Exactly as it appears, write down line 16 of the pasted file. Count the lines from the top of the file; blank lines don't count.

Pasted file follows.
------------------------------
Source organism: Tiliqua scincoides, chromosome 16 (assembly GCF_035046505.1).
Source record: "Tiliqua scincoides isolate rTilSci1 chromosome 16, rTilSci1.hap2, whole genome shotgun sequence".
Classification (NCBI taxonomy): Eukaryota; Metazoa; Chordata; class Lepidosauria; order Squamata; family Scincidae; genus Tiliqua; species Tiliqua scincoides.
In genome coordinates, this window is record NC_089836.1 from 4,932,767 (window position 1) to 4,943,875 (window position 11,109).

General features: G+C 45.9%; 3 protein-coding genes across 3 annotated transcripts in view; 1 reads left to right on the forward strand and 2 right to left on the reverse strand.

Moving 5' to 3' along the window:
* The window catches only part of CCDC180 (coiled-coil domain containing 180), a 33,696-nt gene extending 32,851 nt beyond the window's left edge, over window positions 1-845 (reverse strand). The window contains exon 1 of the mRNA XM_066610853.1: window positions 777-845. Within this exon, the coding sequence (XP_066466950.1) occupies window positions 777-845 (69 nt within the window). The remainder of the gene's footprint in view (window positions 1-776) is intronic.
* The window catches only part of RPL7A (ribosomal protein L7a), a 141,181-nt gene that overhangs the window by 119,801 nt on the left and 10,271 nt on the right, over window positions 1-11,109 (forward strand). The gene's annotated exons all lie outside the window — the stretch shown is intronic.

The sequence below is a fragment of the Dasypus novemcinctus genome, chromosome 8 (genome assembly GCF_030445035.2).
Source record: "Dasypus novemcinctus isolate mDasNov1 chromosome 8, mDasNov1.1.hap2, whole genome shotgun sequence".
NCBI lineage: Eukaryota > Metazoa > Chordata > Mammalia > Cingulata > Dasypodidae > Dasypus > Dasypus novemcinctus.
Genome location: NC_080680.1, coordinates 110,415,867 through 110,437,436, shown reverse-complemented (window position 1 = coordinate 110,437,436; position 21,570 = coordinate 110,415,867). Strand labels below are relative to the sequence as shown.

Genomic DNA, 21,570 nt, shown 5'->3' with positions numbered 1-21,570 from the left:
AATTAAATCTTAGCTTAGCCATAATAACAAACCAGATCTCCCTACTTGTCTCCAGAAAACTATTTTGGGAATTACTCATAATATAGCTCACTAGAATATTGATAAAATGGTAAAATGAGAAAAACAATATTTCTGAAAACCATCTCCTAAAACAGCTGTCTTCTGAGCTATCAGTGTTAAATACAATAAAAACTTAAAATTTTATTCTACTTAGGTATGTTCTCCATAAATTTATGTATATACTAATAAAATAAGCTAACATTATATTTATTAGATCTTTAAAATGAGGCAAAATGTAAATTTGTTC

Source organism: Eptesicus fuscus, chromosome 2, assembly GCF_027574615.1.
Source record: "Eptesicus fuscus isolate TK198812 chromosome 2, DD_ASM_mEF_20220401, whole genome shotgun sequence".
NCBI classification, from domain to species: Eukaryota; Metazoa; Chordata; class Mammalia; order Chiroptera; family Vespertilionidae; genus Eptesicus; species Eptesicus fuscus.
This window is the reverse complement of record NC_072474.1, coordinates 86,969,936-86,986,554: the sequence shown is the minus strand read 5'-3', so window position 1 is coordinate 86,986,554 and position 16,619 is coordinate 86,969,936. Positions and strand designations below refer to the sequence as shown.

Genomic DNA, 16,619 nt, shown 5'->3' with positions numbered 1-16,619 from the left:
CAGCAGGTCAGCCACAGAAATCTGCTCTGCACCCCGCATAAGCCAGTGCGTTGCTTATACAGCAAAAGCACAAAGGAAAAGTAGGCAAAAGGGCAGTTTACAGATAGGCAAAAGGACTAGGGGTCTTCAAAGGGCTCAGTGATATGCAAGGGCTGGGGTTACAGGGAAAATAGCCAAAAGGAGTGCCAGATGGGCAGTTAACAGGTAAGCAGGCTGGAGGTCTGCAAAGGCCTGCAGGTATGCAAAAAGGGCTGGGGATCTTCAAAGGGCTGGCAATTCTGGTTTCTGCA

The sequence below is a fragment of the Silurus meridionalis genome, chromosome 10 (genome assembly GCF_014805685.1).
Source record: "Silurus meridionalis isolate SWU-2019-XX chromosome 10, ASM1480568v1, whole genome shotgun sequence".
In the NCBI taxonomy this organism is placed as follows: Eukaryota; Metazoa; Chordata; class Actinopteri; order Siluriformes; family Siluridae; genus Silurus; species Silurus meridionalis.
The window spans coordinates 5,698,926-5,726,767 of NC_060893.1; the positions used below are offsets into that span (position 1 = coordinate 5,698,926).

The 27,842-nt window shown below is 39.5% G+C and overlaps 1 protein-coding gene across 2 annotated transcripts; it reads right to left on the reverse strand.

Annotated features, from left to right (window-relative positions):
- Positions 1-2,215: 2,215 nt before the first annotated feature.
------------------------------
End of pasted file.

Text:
Source record: "Eptesicus fuscus isolate TK198812 chromosome 2, DD_ASM_mEF_20220401, whole genome shotgun sequence".